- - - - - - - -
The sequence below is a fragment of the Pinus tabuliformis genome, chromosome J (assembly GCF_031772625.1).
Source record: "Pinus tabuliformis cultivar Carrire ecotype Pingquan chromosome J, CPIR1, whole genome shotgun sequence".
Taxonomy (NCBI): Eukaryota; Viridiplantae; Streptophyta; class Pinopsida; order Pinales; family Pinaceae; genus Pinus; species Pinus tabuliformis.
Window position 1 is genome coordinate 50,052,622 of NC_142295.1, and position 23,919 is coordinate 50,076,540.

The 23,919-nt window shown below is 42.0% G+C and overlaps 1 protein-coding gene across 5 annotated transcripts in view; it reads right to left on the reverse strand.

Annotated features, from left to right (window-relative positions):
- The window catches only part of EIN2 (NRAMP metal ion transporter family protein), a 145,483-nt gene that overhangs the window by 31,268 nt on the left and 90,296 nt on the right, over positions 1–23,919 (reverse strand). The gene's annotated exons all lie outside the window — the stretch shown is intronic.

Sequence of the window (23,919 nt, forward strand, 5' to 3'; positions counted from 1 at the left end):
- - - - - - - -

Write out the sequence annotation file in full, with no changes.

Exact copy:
The sequence below is a fragment of the Pinus tabuliformis genome, chromosome J (assembly GCF_031772625.1).
Source record: "Pinus tabuliformis cultivar Carrire ecotype Pingquan chromosome J, CPIR1, whole genome shotgun sequence".
Taxonomy (NCBI): Eukaryota; Viridiplantae; Streptophyta; class Pinopsida; order Pinales; family Pinaceae; genus Pinus; species Pinus tabuliformis.
Window position 1 is genome coordinate 50,052,622 of NC_142295.1, and position 23,919 is coordinate 50,076,540.

The 23,919-nt window shown below is 42.0% G+C and overlaps 1 protein-coding gene across 5 annotated transcripts in view; it reads right to left on the reverse strand.

Annotated features, from left to right (window-relative positions):
- The window catches only part of EIN2 (NRAMP metal ion transporter family protein), a 145,483-nt gene that overhangs the window by 31,268 nt on the left and 90,296 nt on the right, over positions 1–23,919 (reverse strand). The gene's annotated exons all lie outside the window — the stretch shown is intronic.

Sequence of the window (23,919 nt, forward strand, 5' to 3'; positions counted from 1 at the left end):